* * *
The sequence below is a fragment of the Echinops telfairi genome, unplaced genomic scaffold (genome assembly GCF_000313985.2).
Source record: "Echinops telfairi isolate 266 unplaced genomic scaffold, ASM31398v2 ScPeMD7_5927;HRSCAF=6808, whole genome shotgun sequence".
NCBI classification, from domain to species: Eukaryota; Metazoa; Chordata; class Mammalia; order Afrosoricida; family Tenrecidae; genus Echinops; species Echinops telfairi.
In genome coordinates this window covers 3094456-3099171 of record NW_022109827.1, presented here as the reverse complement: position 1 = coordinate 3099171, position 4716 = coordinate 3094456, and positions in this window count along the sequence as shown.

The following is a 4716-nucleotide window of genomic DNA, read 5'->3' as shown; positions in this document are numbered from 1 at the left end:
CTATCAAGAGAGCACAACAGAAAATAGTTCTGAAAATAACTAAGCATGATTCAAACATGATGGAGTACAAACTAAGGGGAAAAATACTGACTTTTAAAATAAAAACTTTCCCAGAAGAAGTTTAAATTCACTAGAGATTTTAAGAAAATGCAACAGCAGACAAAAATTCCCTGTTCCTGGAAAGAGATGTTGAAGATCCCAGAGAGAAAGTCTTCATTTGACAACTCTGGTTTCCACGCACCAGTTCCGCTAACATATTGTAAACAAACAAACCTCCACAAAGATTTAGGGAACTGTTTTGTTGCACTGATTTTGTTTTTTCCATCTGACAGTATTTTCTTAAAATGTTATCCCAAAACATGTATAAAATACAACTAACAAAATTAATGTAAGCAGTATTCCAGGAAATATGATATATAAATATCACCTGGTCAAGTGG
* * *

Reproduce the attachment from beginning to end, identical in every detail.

The sequence below is a fragment of the Echinops telfairi genome, unplaced genomic scaffold (genome assembly GCF_000313985.2).
Source record: "Echinops telfairi isolate 266 unplaced genomic scaffold, ASM31398v2 ScPeMD7_5927;HRSCAF=6808, whole genome shotgun sequence".
NCBI classification, from domain to species: Eukaryota; Metazoa; Chordata; class Mammalia; order Afrosoricida; family Tenrecidae; genus Echinops; species Echinops telfairi.
In genome coordinates this window covers 3094456-3099171 of record NW_022109827.1, presented here as the reverse complement: position 1 = coordinate 3099171, position 4716 = coordinate 3094456, and positions in this window count along the sequence as shown.

The following is a 4716-nucleotide window of genomic DNA, read 5'->3' as shown; positions in this document are numbered from 1 at the left end:
CTATCAAGAGAGCACAACAGAAAATAGTTCTGAAAATAACTAAGCATGATTCAAACATGATGGAGTACAAACTAAGGGGAAAAATACTGACTTTTAAAATAAAAACTTTCCCAGAAGAAGTTTAAATTCACTAGAGATTTTAAGAAAATGCAACAGCAGACAAAAATTCCCTGTTCCTGGAAAGAGATGTTGAAGATCCCAGAGAGAAAGTCTTCATTTGACAACTCTGGTTTCCACGCACCAGTTCCGCTAACATATTGTAAACAAACAAACCTCCACAAAGATTTAGGGAACTGTTTTGTTGCACTGATTTTGTTTTTTCCATCTGACAGTATTTTCTTAAAATGTTATCCCAAAACATGTATAAAATACAACTAACAAAATTAATGTAAGCAGTATTCCAGGAAATATGATATATAAATATCACCTGGTCAAGTGG